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Victims and families call for prosecutions as contaminated blood inquiry nears end

Victims and family members affected by the contaminated blood scandal are calling for criminal charges to be considered as the public inquiry into the tragedy draws to a close.

While the inquiry, which will begin to hear closing submissions on Tuesday, cannot determine civil or criminal liability, people affected by the scandal are keen for the mass of documents and evidence accumulated over more than four years to be handed over to prosecutors to see whether charges can be brought.

About 3,000 people are believed to have died and thousands more were infected in what has been described as the biggest treatment disaster in the history of the NHS. The inquiry has heard evidence that civil servants, the government and senior doctors knew of the problem long before action was taken to address it and that the scandal was avoidable. But no one has ever faced prosecution.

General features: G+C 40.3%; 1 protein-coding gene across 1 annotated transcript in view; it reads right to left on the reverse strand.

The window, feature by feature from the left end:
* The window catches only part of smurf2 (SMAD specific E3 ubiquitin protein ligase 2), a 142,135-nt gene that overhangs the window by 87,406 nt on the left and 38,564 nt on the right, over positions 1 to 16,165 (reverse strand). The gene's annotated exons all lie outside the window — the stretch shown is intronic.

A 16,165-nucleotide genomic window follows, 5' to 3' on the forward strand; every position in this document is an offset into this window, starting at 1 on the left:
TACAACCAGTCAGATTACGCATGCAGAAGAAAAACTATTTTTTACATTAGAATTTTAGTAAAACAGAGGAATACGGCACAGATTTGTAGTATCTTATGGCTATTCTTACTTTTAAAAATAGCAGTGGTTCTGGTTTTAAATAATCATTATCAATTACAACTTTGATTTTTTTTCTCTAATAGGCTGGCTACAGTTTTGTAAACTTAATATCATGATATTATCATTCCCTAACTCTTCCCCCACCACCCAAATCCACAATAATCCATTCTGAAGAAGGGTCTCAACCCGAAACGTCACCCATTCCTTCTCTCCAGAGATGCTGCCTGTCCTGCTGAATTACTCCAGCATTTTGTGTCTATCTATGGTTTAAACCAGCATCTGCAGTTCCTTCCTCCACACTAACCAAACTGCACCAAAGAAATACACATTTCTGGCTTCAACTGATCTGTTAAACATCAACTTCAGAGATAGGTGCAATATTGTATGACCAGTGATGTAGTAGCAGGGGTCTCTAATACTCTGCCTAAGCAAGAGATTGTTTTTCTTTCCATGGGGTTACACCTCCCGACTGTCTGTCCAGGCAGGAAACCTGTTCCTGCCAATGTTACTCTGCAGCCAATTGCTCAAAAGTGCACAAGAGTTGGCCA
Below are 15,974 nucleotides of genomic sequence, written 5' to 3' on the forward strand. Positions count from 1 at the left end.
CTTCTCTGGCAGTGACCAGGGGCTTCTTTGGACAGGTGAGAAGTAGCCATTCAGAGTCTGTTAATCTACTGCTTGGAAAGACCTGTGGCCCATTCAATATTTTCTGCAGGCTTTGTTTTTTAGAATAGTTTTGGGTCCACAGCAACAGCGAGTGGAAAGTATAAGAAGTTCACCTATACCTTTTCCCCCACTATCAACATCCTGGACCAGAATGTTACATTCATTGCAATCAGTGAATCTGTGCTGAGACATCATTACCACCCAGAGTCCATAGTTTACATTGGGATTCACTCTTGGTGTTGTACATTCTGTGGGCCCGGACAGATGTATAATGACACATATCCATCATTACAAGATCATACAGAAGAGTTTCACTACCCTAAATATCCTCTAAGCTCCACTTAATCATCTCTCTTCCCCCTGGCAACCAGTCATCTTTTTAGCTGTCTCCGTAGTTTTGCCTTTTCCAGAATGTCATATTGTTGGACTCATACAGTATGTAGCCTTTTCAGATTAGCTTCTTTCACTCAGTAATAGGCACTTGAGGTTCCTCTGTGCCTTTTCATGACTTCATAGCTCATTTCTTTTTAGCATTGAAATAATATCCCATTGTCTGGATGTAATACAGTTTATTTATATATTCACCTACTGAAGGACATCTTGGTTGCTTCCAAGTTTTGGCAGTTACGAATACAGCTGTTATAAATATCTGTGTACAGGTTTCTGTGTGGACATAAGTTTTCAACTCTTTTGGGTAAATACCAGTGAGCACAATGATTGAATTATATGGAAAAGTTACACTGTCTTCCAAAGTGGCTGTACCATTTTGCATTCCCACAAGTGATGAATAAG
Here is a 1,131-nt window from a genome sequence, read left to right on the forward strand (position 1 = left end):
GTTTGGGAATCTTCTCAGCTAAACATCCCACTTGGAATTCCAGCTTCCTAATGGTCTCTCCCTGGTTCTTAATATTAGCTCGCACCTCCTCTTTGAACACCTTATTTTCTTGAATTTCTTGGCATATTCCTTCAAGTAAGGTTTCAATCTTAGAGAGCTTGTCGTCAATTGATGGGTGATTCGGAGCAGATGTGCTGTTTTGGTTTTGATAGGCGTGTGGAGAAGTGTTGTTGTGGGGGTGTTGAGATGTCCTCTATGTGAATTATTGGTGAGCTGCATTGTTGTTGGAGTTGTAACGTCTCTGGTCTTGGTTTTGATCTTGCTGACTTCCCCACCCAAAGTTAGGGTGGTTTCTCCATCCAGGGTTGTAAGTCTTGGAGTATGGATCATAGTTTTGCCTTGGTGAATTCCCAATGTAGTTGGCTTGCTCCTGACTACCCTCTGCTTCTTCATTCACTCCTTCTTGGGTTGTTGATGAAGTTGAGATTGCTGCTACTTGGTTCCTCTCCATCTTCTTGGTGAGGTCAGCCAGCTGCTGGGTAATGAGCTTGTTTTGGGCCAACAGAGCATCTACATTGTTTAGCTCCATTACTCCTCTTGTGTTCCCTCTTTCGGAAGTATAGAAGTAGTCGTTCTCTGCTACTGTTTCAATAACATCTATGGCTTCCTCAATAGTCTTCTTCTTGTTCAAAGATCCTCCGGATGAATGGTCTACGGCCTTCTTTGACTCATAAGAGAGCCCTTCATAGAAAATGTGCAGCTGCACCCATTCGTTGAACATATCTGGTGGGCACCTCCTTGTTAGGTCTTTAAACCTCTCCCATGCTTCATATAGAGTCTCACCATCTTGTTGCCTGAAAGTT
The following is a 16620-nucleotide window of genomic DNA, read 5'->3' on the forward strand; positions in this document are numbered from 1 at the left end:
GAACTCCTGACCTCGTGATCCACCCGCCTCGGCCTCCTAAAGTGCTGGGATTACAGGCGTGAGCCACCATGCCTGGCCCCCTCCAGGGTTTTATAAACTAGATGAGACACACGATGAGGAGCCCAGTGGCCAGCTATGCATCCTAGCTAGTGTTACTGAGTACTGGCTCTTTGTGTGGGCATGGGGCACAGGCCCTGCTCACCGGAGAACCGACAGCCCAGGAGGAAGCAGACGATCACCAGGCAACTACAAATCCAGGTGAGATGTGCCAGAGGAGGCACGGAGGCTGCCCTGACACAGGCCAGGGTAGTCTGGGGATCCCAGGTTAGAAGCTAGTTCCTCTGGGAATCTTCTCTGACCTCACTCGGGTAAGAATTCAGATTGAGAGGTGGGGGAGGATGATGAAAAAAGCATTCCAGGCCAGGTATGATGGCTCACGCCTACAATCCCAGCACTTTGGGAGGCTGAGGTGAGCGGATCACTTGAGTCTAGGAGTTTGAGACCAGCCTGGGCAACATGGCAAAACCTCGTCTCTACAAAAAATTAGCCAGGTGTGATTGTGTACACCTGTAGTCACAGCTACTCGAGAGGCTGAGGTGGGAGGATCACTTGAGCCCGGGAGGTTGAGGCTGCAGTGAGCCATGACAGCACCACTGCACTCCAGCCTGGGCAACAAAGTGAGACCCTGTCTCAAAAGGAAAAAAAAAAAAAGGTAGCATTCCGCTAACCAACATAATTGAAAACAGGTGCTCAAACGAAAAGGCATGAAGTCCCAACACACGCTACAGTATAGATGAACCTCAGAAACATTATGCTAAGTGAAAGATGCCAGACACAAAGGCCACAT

Eileen Burkert, whose father, Edward, died aged 54 in 1992 after – like thousands of others – contracting HIV and hepatitis C through factor VIII blood products used to treat his haemophilia, said the inquiry had shown there was a “massive cover-up”.

She said: “In my eyes it’s corporate manslaughter. You can’t go giving people something that you know is dangerous, and they just carried on doing it. As far as my family’s concerned, they killed our dad and they killed thousands of other people and there’s been no recognition for him since he died, there’s been nothing.

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Source: The Guardian, 16 January 2023

See UK Infected Blood Inquiry website for further details on the inquiry.


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